Crayons and Kites

Crayons. Not the first visual tool of choice for many illustrators today. Often relegated to Kindergarten, they are a much under-valued medium. Encaustic (pigment suspended in a wax medium) was used by Egyptians and Greeks and was more recently rediscovered by the PopArt innovator Jasper Johns. “Crayons”, sticks of pigment, were used in the Renaissance by luminaries like DaVinci and Rembrandt (Conté Crayon produces a warm sepia line) and are still used today. Wax is used in colored pencils as well.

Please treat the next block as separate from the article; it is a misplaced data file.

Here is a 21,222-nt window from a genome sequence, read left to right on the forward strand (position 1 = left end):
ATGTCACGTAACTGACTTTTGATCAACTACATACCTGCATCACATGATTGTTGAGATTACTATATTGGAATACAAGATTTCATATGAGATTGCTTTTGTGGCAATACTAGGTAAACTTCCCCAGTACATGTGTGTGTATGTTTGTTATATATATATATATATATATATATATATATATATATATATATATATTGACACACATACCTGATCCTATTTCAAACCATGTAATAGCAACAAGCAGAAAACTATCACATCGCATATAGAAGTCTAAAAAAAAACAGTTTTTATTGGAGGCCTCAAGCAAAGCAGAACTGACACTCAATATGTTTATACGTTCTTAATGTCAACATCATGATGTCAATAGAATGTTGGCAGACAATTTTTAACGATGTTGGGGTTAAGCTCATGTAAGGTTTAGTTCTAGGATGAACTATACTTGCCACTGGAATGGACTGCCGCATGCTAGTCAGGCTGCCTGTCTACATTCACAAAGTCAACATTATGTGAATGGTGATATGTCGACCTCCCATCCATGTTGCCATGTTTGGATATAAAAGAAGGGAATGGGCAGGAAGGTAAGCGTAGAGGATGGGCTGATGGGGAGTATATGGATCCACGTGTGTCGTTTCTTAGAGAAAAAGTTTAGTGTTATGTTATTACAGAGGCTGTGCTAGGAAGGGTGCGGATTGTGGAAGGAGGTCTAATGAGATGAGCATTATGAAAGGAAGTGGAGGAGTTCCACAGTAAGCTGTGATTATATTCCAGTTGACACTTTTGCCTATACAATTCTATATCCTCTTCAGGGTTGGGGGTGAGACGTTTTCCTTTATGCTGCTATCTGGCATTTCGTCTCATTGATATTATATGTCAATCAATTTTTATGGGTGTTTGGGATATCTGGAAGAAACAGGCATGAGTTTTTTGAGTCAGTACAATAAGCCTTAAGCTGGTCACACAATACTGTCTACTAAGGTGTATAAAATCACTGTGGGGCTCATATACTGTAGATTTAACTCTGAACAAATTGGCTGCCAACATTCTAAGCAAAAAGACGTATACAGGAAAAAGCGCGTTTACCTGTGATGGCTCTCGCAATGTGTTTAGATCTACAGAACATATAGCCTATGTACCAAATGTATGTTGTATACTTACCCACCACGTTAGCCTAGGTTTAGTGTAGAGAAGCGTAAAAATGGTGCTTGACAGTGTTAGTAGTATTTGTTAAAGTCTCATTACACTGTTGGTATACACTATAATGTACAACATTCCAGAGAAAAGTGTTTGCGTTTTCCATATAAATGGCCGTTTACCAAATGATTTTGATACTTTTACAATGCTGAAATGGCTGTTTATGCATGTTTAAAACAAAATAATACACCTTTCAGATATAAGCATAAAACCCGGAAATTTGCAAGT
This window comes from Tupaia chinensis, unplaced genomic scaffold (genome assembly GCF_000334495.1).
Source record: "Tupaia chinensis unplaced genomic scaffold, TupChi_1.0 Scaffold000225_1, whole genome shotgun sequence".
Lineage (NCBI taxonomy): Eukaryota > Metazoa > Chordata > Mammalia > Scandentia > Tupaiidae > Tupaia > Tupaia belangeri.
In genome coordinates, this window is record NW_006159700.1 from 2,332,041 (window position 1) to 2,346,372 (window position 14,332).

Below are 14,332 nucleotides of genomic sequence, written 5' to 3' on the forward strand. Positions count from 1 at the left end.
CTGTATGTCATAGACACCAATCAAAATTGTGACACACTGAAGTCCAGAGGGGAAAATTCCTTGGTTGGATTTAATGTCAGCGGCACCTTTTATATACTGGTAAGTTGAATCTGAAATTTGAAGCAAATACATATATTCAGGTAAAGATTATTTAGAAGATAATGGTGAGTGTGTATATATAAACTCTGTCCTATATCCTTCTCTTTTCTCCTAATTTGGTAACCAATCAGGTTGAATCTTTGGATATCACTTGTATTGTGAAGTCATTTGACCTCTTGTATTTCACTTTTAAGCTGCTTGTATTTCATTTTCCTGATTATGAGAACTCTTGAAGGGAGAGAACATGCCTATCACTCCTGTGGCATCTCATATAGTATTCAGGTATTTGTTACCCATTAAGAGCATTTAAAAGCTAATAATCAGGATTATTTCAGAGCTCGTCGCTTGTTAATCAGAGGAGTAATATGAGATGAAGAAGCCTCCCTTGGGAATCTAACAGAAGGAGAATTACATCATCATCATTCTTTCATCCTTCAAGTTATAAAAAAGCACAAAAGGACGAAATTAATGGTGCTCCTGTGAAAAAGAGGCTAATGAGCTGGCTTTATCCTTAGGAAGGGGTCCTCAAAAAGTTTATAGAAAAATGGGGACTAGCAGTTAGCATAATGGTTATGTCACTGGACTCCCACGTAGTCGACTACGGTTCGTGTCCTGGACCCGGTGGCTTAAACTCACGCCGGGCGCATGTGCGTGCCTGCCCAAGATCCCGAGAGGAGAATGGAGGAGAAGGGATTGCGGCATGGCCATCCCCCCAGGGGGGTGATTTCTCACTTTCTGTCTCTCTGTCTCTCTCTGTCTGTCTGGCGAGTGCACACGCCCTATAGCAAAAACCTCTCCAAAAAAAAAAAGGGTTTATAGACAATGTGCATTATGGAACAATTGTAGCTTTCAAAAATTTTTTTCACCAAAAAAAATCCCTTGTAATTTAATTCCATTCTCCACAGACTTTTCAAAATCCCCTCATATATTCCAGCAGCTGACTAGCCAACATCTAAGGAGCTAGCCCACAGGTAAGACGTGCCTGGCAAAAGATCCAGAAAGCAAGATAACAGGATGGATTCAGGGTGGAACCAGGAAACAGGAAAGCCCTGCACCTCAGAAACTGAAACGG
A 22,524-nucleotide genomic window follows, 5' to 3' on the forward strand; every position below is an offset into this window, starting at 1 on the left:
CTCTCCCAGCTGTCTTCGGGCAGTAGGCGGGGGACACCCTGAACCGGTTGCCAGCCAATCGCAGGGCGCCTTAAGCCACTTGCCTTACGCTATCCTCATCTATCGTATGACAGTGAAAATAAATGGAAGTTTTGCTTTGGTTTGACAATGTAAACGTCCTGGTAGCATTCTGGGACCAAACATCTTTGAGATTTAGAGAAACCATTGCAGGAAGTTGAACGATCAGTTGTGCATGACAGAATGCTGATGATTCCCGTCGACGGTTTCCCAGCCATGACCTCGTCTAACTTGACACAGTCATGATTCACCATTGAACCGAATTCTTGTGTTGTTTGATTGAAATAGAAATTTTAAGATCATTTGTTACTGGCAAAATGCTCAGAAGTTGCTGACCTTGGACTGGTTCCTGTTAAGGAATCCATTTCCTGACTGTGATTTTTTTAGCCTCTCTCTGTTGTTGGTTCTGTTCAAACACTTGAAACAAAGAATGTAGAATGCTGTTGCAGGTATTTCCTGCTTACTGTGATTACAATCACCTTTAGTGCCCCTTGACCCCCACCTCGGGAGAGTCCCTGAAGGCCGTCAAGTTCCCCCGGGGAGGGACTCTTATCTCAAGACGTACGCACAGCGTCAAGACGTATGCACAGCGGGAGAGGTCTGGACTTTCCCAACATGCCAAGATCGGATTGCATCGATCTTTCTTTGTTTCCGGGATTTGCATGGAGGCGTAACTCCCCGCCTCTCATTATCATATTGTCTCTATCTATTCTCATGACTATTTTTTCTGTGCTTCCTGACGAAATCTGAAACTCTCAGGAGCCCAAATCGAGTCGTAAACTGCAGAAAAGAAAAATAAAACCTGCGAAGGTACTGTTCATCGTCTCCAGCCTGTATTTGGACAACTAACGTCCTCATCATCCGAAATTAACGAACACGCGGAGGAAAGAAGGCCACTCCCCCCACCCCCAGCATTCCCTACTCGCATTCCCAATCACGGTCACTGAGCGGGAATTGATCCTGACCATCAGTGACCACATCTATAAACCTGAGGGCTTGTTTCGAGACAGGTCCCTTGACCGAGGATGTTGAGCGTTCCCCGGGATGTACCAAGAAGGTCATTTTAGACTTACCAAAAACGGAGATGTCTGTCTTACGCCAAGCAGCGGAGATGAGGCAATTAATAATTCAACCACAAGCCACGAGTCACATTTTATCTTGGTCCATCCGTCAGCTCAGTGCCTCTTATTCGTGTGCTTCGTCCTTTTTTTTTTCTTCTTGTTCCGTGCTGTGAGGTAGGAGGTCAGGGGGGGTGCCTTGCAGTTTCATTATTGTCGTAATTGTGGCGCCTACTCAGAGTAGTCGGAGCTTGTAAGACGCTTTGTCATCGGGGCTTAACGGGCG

Crayon quality is inversely proportional to the ratio of wax to pigment and may also be effected by the type and quality of the wax used. Crayons are most often linked to children because they are a cheap, manageable art supply that doesn’t require a large amount of cleanup. I’ve developed a technique that walks the line between encaustic painting and drawing with crayons, producing vibrant color and smooth blends without the need for melting vats of wax. When I get the chance I’ll post a demo for the curious.

For now, here is a crayon-sketched comic page. I think I was practicing varying camera angles. Even though I was using blunt Crayola’s, I like how impressionistic the panels are.


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